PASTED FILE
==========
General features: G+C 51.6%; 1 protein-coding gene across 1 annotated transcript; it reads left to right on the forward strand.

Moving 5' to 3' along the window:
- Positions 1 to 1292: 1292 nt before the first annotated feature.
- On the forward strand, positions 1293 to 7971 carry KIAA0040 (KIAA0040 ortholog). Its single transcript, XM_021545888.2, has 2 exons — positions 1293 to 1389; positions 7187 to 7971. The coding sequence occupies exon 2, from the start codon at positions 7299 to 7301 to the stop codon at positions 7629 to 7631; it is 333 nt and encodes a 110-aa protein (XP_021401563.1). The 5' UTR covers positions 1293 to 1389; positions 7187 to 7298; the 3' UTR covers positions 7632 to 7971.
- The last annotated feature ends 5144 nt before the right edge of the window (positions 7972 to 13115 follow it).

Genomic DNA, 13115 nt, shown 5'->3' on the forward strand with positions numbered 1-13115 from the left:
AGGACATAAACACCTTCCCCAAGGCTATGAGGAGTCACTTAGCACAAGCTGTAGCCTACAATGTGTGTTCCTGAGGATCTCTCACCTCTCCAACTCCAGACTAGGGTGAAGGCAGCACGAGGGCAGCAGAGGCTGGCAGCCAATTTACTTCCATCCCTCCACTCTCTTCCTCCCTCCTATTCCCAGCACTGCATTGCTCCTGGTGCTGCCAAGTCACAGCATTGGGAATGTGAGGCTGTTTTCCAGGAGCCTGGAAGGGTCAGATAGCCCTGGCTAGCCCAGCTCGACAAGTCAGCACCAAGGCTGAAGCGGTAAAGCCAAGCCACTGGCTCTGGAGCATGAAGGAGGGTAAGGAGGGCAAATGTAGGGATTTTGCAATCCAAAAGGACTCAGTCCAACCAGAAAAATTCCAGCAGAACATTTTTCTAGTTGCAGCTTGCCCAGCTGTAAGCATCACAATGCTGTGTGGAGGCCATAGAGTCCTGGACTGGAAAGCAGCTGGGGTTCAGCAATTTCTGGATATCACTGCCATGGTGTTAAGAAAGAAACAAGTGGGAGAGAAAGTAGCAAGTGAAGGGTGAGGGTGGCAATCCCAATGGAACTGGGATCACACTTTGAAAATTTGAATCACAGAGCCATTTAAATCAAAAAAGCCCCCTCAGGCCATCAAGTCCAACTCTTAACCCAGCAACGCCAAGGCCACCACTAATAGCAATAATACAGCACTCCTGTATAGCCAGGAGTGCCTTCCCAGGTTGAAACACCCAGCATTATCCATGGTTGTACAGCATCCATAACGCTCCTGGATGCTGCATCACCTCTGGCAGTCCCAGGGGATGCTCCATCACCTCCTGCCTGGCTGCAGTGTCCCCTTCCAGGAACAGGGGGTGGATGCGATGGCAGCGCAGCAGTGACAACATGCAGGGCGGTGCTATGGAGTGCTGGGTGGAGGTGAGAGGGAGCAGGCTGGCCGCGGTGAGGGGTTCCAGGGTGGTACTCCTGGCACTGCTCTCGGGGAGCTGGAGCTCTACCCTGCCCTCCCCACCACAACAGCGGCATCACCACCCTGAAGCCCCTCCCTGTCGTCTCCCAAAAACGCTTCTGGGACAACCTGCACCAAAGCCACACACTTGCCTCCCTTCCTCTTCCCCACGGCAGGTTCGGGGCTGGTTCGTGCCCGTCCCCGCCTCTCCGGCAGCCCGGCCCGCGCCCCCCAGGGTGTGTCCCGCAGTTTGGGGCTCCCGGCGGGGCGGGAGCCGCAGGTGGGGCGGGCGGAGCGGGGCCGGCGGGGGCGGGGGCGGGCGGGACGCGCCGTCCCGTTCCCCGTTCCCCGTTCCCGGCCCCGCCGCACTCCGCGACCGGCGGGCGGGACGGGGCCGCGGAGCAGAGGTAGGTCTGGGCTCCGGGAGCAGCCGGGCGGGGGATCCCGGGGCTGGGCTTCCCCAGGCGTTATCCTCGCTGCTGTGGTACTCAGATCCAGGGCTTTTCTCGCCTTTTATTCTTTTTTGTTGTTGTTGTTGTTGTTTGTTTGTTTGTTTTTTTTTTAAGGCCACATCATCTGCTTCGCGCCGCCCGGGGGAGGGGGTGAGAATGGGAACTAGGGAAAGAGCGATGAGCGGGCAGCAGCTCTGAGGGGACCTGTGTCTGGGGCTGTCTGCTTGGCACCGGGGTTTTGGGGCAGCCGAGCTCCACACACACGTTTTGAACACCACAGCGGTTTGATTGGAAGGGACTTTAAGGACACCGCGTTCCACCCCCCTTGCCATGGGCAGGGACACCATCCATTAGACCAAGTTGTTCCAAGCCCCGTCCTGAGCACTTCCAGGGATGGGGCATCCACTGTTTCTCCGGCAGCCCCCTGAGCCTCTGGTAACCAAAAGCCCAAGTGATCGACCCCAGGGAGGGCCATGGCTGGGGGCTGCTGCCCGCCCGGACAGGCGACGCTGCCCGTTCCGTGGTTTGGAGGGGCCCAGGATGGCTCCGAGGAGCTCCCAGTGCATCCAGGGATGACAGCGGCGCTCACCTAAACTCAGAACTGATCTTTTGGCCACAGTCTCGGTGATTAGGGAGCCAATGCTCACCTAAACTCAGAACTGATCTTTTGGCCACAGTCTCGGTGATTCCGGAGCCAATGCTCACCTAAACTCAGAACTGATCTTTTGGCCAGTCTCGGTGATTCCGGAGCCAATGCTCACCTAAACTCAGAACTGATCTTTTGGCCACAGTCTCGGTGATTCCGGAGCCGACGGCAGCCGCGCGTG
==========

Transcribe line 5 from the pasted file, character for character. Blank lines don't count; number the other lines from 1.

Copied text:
- The last annotated feature ends 5144 nt before the right edge of the window (positions 7972 to 13115 follow it).